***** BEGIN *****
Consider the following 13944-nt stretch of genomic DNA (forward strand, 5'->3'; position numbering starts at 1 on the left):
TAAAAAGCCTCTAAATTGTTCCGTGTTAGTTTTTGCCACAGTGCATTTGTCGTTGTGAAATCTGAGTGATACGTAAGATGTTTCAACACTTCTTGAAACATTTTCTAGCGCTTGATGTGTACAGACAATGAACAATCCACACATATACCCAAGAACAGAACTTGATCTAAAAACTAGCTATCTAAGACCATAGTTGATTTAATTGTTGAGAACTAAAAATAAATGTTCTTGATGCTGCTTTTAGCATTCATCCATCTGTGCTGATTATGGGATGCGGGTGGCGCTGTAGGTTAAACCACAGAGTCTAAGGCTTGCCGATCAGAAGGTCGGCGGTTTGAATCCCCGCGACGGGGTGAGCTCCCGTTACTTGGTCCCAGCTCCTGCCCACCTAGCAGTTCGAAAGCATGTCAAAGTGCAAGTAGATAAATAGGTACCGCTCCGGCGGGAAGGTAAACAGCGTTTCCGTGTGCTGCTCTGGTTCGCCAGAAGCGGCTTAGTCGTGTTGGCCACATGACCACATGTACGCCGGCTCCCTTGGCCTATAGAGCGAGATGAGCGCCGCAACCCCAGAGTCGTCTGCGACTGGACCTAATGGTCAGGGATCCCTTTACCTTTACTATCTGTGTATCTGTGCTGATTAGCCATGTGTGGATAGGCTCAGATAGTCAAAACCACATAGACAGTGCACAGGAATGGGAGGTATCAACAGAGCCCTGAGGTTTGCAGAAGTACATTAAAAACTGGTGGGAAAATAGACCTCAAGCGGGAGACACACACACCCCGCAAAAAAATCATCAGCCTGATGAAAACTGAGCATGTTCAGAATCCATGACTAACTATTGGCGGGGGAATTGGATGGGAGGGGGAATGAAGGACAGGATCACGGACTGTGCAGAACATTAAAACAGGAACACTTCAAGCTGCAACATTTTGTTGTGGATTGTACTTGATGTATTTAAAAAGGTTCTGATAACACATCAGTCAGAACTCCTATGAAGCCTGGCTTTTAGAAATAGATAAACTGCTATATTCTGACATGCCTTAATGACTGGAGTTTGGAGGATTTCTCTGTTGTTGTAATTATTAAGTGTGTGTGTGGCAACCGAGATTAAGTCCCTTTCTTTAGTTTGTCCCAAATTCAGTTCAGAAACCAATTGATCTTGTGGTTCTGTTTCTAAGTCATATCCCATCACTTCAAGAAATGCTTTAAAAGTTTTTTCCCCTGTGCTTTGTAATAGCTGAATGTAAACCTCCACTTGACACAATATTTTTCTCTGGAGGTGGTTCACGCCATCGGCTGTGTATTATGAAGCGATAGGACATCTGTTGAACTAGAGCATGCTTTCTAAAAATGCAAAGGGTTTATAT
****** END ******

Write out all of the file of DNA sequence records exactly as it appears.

Consider the following 13944-nt stretch of genomic DNA (forward strand, 5'->3'; position numbering starts at 1 on the left):
TAAAAAGCCTCTAAATTGTTCCGTGTTAGTTTTTGCCACAGTGCATTTGTCGTTGTGAAATCTGAGTGATACGTAAGATGTTTCAACACTTCTTGAAACATTTTCTAGCGCTTGATGTGTACAGACAATGAACAATCCACACATATACCCAAGAACAGAACTTGATCTAAAAACTAGCTATCTAAGACCATAGTTGATTTAATTGTTGAGAACTAAAAATAAATGTTCTTGATGCTGCTTTTAGCATTCATCCATCTGTGCTGATTATGGGATGCGGGTGGCGCTGTAGGTTAAACCACAGAGTCTAAGGCTTGCCGATCAGAAGGTCGGCGGTTTGAATCCCCGCGACGGGGTGAGCTCCCGTTACTTGGTCCCAGCTCCTGCCCACCTAGCAGTTCGAAAGCATGTCAAAGTGCAAGTAGATAAATAGGTACCGCTCCGGCGGGAAGGTAAACAGCGTTTCCGTGTGCTGCTCTGGTTCGCCAGAAGCGGCTTAGTCGTGTTGGCCACATGACCACATGTACGCCGGCTCCCTTGGCCTATAGAGCGAGATGAGCGCCGCAACCCCAGAGTCGTCTGCGACTGGACCTAATGGTCAGGGATCCCTTTACCTTTACTATCTGTGTATCTGTGCTGATTAGCCATGTGTGGATAGGCTCAGATAGTCAAAACCACATAGACAGTGCACAGGAATGGGAGGTATCAACAGAGCCCTGAGGTTTGCAGAAGTACATTAAAAACTGGTGGGAAAATAGACCTCAAGCGGGAGACACACACACCCCGCAAAAAAATCATCAGCCTGATGAAAACTGAGCATGTTCAGAATCCATGACTAACTATTGGCGGGGGAATTGGATGGGAGGGGGAATGAAGGACAGGATCACGGACTGTGCAGAACATTAAAACAGGAACACTTCAAGCTGCAACATTTTGTTGTGGATTGTACTTGATGTATTTAAAAAGGTTCTGATAACACATCAGTCAGAACTCCTATGAAGCCTGGCTTTTAGAAATAGATAAACTGCTATATTCTGACATGCCTTAATGACTGGAGTTTGGAGGATTTCTCTGTTGTTGTAATTATTAAGTGTGTGTGTGGCAACCGAGATTAAGTCCCTTTCTTTAGTTTGTCCCAAATTCAGTTCAGAAACCAATTGATCTTGTGGTTCTGTTTCTAAGTCATATCCCATCACTTCAAGAAATGCTTTAAAAGTTTTTTCCCCTGTGCTTTGTAATAGCTGAATGTAAACCTCCACTTGACACAATATTTTTCTCTGGAGGTGGTTCACGCCATCGGCTGTGTATTATGAAGCGATAGGACATCTGTTGAACTAGAGCATGCTTTCTAAAAATGCAAAGGGTTTATAT